Matt: The major thing that stands out in my mind about seeing the film is the way that I felt after walking out of the theater. Viewing this film is such a joyous and celebratory experience. Even in directly approaching the topic of death repeatedly throughout the film, Powell and Pressburger refuse to allow their audience’s smiles to disappear for even a moment. In contrast to The Red Shoes or Black Narcissus which dwell much more in the struggles of their characters, A Matter of Life and Death really bathes in its characters’ love for each other.

One of the most magical and fantastical elements of the film is its frequent switch between color and black and white. When the characters occupy the world of the living, everything is in vibrant technicolor. When in the afterlife, they see only black and white. Dialogue from the characters indicates that this is not merely for the audience’s benefit, but is actually how they see these world. It fascinates me that they chose to make the afterlife, this world of angels and people from all ages of human history, as dull and even bleak. Powell and Pressburger hoist up the world of the living, even in a scenario where heaven really exists and is tangibly presented to Peter. What did you make of the film’s use of color?

Kevin: That is a great point about the rather unique portrayal of the afterlife. As you say, one would expect that to be the spot of technicolor and great beauty. It, in my eyes, may even tie into the feeling you mention the film giving you. The happiness, the love, and the infectious nature of Peter and June define the scenes in the living world. Yet, in the afterlife, the characters find themselves dealing with paperwork, bureaucracy, and a legal case in which they have to tangibly prove their love. In this, the color or lack thereof works incredibly well in capturing the competing feelings. There is even likely some thematic intent as well, perhaps along the lines of a black and white world-view of “good vs evil” in the afterlife as opposed to the nuance and middle ground of the world.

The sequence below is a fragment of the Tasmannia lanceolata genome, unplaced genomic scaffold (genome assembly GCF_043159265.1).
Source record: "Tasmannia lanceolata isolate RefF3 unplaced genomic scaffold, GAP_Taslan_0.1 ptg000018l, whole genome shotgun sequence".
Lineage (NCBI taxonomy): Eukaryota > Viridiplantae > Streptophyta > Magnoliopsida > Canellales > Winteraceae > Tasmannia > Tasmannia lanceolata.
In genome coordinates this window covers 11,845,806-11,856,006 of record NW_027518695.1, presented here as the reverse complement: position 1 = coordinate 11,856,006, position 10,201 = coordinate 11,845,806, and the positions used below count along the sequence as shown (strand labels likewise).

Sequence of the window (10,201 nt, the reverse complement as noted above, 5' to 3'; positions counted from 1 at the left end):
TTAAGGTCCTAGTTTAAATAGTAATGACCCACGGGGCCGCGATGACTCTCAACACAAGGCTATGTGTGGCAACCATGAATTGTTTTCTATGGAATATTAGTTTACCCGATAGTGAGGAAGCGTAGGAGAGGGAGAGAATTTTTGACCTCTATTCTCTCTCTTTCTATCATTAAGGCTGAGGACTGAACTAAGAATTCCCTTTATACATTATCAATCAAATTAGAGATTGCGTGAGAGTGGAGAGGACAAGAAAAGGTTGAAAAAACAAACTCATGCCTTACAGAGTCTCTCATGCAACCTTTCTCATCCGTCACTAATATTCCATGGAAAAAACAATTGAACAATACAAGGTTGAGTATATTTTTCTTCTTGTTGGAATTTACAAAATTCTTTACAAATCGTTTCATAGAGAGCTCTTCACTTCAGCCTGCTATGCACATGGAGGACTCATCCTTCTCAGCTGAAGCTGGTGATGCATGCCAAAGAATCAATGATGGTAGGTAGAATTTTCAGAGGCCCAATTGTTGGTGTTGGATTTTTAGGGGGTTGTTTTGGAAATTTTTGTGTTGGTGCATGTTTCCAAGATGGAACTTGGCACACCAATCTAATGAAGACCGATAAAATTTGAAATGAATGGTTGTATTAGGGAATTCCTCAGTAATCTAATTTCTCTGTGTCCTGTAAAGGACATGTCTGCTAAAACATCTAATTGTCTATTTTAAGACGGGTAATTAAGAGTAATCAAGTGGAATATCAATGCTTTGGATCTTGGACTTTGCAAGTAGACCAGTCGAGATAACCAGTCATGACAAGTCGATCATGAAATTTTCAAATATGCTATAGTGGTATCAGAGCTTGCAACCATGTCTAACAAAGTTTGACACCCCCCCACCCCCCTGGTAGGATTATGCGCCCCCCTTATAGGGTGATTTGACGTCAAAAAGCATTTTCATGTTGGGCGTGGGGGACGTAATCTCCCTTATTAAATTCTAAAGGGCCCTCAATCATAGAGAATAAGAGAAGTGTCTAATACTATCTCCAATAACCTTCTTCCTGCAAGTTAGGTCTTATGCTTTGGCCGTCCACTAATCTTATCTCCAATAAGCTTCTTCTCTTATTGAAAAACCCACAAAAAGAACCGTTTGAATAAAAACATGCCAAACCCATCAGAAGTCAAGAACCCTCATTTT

As a visual spectacle, however, it is impossible to deny the appeal of A Matter of Life and Death. The technicolor is gorgeous with great vibrant colors, while the self-reflexivity you mention adds incredible charm. With the film flipping between technicolor and black and white, it has to be one of the more unique viewing experiences out there.